We also welcomed a number of special guests to the program to talk about the act of doing research or reflecting on the past. Our guests included William Turner (T ’71, M.Div ’74, PhD ’84), Charles Becton (Law ‘69), Brenda Becton (WC ‘70, Law ‘74), Bob Ashley (T ’70), Steve Schewel (T ’73, PhD ’82), and Robert Korstad (Duke faculty). We were also joined by experts from the library, including Tracy Jackson and Matthew Farrell (University Archives), John Gartrell (John Hope Franklin Center for African and African American History), Laura Micham and Kelly Wooten (Sallie Bingham Center for Women’s History and Culture), Hannah Rozear (Librarian for Instruction), and Michael Daul (Digital Collections).
The students pursued a wide range of topics, using archival materials from the University Archives, materials from other repositories, oral histories and interviews, and other sources. Each created a final project that they felt best expressed the content. The titles and links to the projects are below:
Date: Thursday, September 15 Time: 3:30-5:00 p.m. Location: Holsti-Anderson Family Assembly Room, Rubenstein Library 153 Optional RSVP on Facebook
Feminist activist and advertising critic Jean Kilbourne’s pioneering work has helped develop and popularize the study of gender representations in advertising. Her presentation will show if and how the image of women has changed over the past 20 years and powerfully illustrates how these images affect us all. She is the creator of the renowned Killing Us Softly: Advertising’s Image of Women film series and the author of the award-winning book Can’t Buy My Love: How Advertising Changes the Way We Think and Feel.
Please join the staff of the Sallie Bingham Center for Women’s History and Culture for a Scholars’ Tea. Three recipients of Mary Lily Research Grants will present brief remarks about their research projects and allow time for conversation with library staff and other attendees. Light refreshments will be served.
Jason Ezell, Ph.D. candidate, American Studies, University of Maryland, “Queer Shoulders: The Poetics of Radical Faerie Cultural Formation in Appalachia”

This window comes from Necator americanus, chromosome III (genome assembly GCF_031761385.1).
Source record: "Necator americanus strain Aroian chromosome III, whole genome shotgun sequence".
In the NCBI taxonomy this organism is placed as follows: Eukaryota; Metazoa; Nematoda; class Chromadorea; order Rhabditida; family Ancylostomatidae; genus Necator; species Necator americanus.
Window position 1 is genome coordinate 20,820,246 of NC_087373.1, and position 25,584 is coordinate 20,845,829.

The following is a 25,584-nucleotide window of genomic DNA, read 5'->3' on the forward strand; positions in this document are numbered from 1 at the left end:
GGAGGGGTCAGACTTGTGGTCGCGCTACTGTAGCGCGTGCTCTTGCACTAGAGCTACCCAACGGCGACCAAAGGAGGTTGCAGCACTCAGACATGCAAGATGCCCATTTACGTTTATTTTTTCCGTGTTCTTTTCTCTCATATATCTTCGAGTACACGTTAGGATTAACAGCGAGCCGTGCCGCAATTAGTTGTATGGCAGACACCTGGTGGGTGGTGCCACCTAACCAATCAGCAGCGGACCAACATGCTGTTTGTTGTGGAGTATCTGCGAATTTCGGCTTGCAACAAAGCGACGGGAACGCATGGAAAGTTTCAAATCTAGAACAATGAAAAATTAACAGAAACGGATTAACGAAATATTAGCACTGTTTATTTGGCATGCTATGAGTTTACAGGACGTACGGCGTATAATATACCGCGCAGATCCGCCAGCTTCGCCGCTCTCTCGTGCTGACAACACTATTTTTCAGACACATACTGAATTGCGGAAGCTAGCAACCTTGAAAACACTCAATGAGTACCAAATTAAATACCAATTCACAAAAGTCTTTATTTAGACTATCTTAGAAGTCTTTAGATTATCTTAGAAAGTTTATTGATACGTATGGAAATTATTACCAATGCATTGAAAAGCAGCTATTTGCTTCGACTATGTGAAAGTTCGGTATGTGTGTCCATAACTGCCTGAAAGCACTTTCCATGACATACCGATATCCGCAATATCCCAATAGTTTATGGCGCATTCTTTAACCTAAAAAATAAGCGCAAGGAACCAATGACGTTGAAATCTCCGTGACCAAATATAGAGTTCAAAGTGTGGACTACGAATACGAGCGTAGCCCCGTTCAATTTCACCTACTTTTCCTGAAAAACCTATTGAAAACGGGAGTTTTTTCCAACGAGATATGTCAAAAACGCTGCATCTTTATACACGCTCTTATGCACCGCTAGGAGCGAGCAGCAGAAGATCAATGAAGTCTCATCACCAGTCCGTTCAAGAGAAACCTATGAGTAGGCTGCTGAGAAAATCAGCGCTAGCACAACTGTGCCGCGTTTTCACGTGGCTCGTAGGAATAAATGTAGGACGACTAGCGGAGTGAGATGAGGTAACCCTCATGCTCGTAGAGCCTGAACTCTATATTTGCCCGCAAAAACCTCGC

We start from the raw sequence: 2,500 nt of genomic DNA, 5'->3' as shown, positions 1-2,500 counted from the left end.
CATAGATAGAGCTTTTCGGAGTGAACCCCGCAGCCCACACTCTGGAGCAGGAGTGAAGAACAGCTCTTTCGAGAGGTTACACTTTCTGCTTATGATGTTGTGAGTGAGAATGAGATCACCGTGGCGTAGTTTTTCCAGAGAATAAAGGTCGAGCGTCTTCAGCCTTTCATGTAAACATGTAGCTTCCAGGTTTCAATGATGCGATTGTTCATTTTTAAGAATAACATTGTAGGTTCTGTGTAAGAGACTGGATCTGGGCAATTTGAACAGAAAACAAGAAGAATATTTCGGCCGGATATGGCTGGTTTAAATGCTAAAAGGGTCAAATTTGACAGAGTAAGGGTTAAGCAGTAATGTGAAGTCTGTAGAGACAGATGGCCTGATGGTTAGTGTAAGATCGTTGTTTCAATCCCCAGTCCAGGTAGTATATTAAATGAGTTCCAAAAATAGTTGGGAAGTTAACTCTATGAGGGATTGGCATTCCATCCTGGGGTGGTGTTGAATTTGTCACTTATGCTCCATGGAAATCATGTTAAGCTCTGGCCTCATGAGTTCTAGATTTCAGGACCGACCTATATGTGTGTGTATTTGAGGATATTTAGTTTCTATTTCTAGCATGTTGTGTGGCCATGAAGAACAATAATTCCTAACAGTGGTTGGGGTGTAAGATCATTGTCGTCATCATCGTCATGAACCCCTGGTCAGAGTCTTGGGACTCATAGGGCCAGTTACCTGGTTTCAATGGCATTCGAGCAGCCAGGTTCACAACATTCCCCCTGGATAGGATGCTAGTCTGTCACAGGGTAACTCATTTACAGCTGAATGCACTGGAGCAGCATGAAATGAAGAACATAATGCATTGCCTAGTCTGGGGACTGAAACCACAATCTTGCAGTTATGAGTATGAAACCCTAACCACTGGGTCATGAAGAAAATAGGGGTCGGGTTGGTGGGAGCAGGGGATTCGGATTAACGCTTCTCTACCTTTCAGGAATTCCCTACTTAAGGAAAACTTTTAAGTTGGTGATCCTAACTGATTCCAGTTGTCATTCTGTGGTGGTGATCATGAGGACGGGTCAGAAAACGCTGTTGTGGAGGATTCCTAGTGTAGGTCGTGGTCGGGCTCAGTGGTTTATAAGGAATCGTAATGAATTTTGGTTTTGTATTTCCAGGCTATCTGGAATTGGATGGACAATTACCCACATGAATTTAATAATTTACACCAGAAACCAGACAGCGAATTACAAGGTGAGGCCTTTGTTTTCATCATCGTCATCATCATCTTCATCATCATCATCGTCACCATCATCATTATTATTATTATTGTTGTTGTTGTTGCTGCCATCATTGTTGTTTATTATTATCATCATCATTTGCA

Margaret Galvan, Ph.D. candidate, English, The Graduate Center, CUNY, “In Visible Archives of the 1980s: Feminist Politics & Queer Platforms”
Yung-Hsing Wu, associate professor, English, University of Louisiana at Lafayette, “Closely, Consciously Reading Feminism”
In the University Archives, we have seen a few time capsules in our day. More often than not, they end up being a bit of a letdown. Newspaper has crumbled, cloth has mildewed, and time has taken its toll on these relics of the past. This year, however, we were fortunate enough to be the recipients of a time capsule that, while modest from the outside, has preserved its remarkable contents in mint condition.
The time capsule was laid in the cornerstone of the Washington Duke Hotel in 1924. The hotel was the first to be built in Durham, and was the product of a fundraising campaign by many leaders of industry and other interested parties, including Duke University administrators. The hotel was a glamorous destination for many years, but by the 1970s the gleam had faded. In 1975, the hotel was imploded. The site today is a plaza, best known for its bull statue.
Someone thoughtful apparently removed the time capsule, and many years later delivered it to the new Washington Duke Inn and Golf Club, adjacent to Duke’s West Campus. The staff of the Washington Duke Inn kindly took care of this time capsule until this year, when it was gifted to the University Archives, and we have an opportunity for the first time to highlight this fascinating collection in a new exhibit, on display outside the Biddle Rare Book Room.
The time capsule itself appears to be made from recycled printing plates, and was soldered by hand. Inside were examples of the products produced in Durham in 1924: cigarettes, tobacco bags, cotton cloth, hosiery, and socks. Also included were a photo of John Buchanan, the Chairman of the Executive Committee tasked with raising funds for the venture, and a photo Washington Duke, the hotel’s namesake. A key, possibly added to the time capsule many years later, is a reminder that this was a hotel from another era—no key cards here! A prospectus for the dazzling new hotel promises, “that Durham will have a real civic, social, and commercial center, for around the new Hotel will radiate every big function that transpires in our city.”
The exhibit will be on display outside the Biddle Rare Book Room until mid-June and is available during the general library’s open hours.
Post contributed by Val Gillispie, Duke University Archivist.
Dispatches from the David M. Rubenstein Rare Book and Manuscript Library at Duke University